Draghi and the unveiled oracle

What, at the start, was billed as a global crisis has increasingly become  a devastating  euro zone crisis. Mario Draghi has stressed the policy of the ECB based on the mix of three questionable arrows.

The financial crisis that culminated in the United States in the fall of 2008 with the collapse of Lehman Brothers was immediately compared to that of 1929. A reminder that generated a global alarm . What kind of judgment on the crisis can we pass six years later? There are four points that can help to assess the comparison.

1. The first point relates to the collapse of the banking system which, in both crises, was the trigger of the economic crisis. Here is a first important difference. The banking crisis of the autumn of 1929 dramatically worsen during the years. When, three years after the start of the crisis, Franklin D. Roosevelt became President, he faced the mass panic and the long lines of depositors in front of the bank counters, and ordered the temporary closure of all banks, while the Administration was preparing to take extraordinary measures to produce a dramatic overhaul of the banking system.

Luckily, those scenes have been consigned to history, The American banking crisis of the black Autumn 2008 did not go on for years, but only a limited number of months. In the summer of 2009, after having performed the first post-crisis stress test, Tim Geithner, former chairman of New York Federal Reserve , having been appointed Secretary of the Treasury by Barack Obama, announced the end of the red alarm. Notwithstanding the crisis of some old institutions and, mainly, the collapse of Lehman Brothers, the rescue of the big American banks was, at large, a done deal.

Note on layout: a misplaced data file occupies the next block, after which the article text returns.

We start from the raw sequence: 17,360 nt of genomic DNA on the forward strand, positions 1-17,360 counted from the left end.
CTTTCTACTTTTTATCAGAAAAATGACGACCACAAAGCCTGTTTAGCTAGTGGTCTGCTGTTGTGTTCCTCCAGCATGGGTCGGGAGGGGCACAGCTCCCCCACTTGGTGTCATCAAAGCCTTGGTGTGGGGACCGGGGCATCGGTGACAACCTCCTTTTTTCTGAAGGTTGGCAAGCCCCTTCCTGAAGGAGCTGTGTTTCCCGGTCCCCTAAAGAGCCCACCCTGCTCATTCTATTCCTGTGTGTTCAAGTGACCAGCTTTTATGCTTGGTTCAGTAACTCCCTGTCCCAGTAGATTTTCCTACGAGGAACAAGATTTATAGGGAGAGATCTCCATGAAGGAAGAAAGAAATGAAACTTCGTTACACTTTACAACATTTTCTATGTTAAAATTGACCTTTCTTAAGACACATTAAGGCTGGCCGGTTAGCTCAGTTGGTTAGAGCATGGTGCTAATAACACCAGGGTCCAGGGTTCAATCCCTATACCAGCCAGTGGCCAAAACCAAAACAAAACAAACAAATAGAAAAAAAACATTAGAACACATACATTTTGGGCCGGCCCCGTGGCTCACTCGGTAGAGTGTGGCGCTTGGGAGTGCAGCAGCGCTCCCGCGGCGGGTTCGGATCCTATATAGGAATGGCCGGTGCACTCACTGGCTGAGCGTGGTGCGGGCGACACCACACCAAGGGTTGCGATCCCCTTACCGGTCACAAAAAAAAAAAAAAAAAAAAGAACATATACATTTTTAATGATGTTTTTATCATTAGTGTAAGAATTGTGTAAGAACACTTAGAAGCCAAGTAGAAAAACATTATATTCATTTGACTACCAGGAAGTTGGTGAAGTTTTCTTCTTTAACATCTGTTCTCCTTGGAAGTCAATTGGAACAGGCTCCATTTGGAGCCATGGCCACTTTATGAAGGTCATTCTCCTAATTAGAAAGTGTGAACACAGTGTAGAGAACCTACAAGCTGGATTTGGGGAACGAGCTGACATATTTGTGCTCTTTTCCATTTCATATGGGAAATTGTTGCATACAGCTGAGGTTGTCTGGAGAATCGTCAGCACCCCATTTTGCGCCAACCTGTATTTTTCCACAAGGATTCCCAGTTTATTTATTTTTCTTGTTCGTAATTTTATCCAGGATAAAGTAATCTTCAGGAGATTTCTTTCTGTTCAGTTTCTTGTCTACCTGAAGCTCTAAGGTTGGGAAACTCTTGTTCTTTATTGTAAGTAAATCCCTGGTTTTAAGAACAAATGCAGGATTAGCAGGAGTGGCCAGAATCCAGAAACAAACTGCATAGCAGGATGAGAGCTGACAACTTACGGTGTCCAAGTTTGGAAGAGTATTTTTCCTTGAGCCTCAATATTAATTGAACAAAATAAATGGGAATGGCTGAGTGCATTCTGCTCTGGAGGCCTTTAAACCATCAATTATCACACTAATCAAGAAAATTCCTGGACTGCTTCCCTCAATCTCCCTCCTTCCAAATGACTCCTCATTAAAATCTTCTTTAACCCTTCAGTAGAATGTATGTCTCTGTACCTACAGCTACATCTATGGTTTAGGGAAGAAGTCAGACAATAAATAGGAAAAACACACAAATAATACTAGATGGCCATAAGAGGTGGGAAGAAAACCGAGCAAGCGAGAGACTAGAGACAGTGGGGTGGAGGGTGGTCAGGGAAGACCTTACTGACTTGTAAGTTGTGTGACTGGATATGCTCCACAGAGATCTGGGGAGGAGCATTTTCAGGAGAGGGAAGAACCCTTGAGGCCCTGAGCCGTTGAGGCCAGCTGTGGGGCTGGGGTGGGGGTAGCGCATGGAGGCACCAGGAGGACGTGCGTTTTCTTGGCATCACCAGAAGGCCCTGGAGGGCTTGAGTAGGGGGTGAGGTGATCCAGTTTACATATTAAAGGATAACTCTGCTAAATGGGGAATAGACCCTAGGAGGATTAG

In Europe, the banking crisis was parallel and not less alarming. The “ core” countries, that is , Germany, France and the United Kingdom , were able to set up quick solutions, undertaking massive public interventions, including nationalizations. (Different was the fate of the peripheral countries, but this would require another chapter). Six years later, the big business was able to drink to an outcome that no financial wizard would dare to predict. The Wall Street indexes marked the highest levels in American history, and a similar result has been recorded in Europe. The financial elites, who had been at the origin of the crisis, benefiting from unlimited and crucial help of the governments, came triumphantly out of the crisis.

2. The economic outcome of the crisis was very different . A big gap was created between the United States and Europe. And, more precisely, between the Eurozone’s countries and the others. The United States’ recovery went above the 2008 GDP level. On the contrary, the Eurozone is still below the pre-crisis GDP level, while Italy shows a dramatic setback close to 10 percent of GDP.